Tag: amreading

Top Ten Tuesday – Books of the Year

Hi everyone!!
So I figured it was about time I shared my top reads of the year with you, as we are fast approaching the end of the year (and those all-important reading challenge deadlines!) I’m pleased to say I am so close to mine, being on the LAST BOOK of my challenge, Code Name Verity by Elizabeth Wein.
I’m keeping matters brief here, but if you want to read more of my thoughts about any of these book, I have linked my reviews to each title for you.
So, without any further preamble (to which I am apt), here are my Top Ten Reads of the Year:-

10 River God – Wilbur Smith

River God
River God was recommended to me by a work colleague and I am glad I have started the series. The writing style is wonderful, and I am also blessed to know that a dear family member of mine used to love the works of Wilbur Smith. Knowing that gives me another little thing to remember them by. I can’t say I love all the characters all the time, but I can’t wait to see where the rest of the series takes us.
 

Lord of the Rings: Return of the King – J. R. R. Tolkien

LOTR Return cover
I am both sad and gladdened to have finished this series this year. That probably sounds odd to some, but there is nothing quite the same about reading a book again for the second time. That won’t stop me, but it doesn’t have that magic spark you get when you don’t know what is going to happen and the suspense is killing you. Admittedly, you probably pick up on more subtle hints when you read again… I’ll have to find out when I revisit.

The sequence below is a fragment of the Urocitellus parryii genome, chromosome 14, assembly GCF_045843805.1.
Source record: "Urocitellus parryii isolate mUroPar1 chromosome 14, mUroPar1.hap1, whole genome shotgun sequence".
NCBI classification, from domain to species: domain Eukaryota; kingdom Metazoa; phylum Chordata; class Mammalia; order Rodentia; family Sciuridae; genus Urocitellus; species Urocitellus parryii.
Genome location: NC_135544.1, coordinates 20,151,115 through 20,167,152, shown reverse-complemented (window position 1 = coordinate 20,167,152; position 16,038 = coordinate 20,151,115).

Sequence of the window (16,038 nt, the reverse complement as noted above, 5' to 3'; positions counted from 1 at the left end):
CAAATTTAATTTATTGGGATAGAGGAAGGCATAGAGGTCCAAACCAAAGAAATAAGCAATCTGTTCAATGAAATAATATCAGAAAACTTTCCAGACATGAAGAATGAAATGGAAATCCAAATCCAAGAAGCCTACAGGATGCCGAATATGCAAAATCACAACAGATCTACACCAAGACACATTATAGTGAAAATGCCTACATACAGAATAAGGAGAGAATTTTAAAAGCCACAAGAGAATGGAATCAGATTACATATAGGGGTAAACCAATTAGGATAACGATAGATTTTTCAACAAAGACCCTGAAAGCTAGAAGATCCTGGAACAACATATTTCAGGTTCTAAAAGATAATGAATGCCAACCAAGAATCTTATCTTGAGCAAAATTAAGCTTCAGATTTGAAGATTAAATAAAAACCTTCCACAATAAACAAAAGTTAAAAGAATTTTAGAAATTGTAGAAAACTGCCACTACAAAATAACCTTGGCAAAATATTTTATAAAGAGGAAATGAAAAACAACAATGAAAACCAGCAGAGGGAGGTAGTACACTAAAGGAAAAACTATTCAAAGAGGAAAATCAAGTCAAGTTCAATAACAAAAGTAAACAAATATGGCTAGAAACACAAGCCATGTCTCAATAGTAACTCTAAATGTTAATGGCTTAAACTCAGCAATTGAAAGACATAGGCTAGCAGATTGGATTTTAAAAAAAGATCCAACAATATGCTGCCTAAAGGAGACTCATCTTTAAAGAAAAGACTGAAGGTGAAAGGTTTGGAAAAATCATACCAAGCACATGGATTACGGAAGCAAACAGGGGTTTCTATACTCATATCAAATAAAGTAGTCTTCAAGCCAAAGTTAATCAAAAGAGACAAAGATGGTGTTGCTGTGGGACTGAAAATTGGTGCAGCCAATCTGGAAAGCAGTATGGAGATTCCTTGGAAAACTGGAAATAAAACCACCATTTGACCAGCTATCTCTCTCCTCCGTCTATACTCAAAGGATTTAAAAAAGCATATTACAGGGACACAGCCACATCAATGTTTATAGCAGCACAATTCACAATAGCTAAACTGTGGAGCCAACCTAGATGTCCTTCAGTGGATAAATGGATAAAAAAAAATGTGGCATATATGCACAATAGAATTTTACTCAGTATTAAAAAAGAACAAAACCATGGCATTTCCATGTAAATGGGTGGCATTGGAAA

The Last Kingdom – Bernard Cornwell

The Last Kingdom
Here is another series started on the basis of both watching the TV series and on a recommendation. Cornwell’s writing is also fantastic and he succeeds in writing Uhtred’s character in such a way that he is loveably arrogant – and that is hard to do. I also love the historical fiction element, and with the filming of the next series starting next year, I’ll have to get reading!!
 

Witches Abroad – Terry Pratchett

Witches Abroad.jpg
This is, so far, my favourite book by Terry Pratchett. I love the fairytale theme and the messages he so often likes to portray. Greed and vanity can be your downfall if you let it rule you. I also love to see the development of Gytha Ogg’s character. In the prior Witches books, she takes more of a backseat and that doesn’t suit her. I love the bawdy jokes, her huge personality and “don’t give a monkeys” attitude. Witches Abroad is satire at its best.
 

Making History – Stephen Fry

Making History
I didn’t expect to love this book as much as I did. Again taking a leaf out of History’s book, it considers what might have happened had Adolf Hitler not been born and the impact on the rest of the world. It is an entertaining, fictional read, with our main character progressing from bumbling through life to changing the course of History rapidly, and each of the characters are very relatable.
 

To Kill A Mockingbird – Harper Lee

To Kill A Mockingbird.jpg
I’m glad I tackled this classic this year. It is a book that was available to study through school, though it wasn’t one I was ever fortunate enough to read there. I’m glad I took the plunge though, as it makes for provocative reading in terms of educating ourselves on the injustice of the system in place not all that long ago. Makes you think, huh.